Brewery: Zagorka Brewery, Stara Zagora, Bulgaria
|Interesting: Bulgaria uses the cyrillic alphabet (what you otherwise might recognize as the Russian alphabet), but we don't see that on Zagorka's bottle. Clearly this one is marketed as an export.|
A few years ago, finding a beer from Bulgaria in the United States probably would have been difficult. There isn’t a big Bulgarian diaspora here—for instance, in 2000 about 55,000 Americans identified themselves as Bulgarian, while Serbia, with a similar population to Bulgaria, was the ancestral home to 140,000 Americans. Most Americans probably couldn’t even conjure up a mildly offensive stereotype about Bulgaria, let alone find it one the map.
|It's right here, dummy! This stuff is made in Stara Zagora, and, like every other Eastern European beer, the name Zagorka is a derivative of the name of the city in which it is made.|
While other former Iron Curtain shut-ins were seeing an influx of tourists and investment dollars—think the Czech Republic—Bulgaria's economy advanced more slowly. Its economy is still largely based on agriculture, and growing grain at that (Bulgaria and bulgur share an etymology), and a heavy dependence on agriculture usually goes hand-in-hand with a developing economy. Nevertheless, by 2007 Bulgaria had done enough to merit a seat at the grown-up table of the European Union. Five years later a lot of the prestige of being a member of the EU has eroded, but at the very least Bulgaria’s inclusion allowed it to more easily export stuff to the EU’s trade partners. Like us!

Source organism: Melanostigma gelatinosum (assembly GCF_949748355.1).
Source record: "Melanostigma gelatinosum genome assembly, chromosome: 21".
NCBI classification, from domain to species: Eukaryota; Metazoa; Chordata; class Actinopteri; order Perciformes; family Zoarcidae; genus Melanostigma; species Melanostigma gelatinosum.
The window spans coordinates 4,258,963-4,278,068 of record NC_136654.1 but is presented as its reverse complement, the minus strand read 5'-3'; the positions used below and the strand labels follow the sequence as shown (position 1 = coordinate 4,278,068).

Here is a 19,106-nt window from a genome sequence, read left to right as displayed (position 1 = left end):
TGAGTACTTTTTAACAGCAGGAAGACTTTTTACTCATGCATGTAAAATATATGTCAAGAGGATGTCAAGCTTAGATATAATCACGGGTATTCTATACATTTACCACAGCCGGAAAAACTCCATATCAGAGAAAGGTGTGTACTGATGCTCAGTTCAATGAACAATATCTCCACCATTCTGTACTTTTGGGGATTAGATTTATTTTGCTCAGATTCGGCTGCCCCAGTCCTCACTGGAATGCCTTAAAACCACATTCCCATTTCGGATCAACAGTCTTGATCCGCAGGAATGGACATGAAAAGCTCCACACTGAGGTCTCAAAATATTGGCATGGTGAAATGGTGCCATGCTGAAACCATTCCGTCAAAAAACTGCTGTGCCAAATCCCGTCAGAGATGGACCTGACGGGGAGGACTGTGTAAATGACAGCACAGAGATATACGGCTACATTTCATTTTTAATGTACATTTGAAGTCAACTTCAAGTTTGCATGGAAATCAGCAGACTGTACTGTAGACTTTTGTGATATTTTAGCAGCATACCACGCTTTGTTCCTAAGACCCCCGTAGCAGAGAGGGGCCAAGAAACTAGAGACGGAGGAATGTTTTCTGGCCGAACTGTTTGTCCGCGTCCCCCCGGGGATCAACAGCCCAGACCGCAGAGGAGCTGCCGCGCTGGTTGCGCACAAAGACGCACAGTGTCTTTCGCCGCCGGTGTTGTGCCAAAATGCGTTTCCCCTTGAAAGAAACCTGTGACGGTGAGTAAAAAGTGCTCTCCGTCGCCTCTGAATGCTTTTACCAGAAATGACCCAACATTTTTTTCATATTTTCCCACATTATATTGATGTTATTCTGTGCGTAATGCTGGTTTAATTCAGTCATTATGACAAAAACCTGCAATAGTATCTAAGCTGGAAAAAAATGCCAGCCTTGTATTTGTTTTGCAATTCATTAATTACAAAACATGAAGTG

|The crown and the lions aren't just for showing off: they evoke the actual Bulgarian coat of arms. The red, white, and green color scheme is also appropriate.|
And thus, as the geopolitical and economic stars aligned, the universe enabled me to quaff a big bottle of something called Zagorka, “The Taste of Bulgaria.” It was pretty good: a nicely hopped standard pilsner. However, someone should tell the fine, hard-working folks at the Zagorka Brewery that the Taste of Bulgaria is awfully similar to the taste of Croatia, the taste of Ghana, and the taste of the Netherlands.
|Skip the brewery tour. Here's how it's done.|
That’s because Zagorka is now owned by Heineken, as are seemingly half the world’s beers. They all taste mostly fine, but I’m not convinced that they’re not all made using the exact same recipe. If anyone would like to help me organize an international blind taste test of pilsners in green bottles, perhaps we can get
to the bottom of this.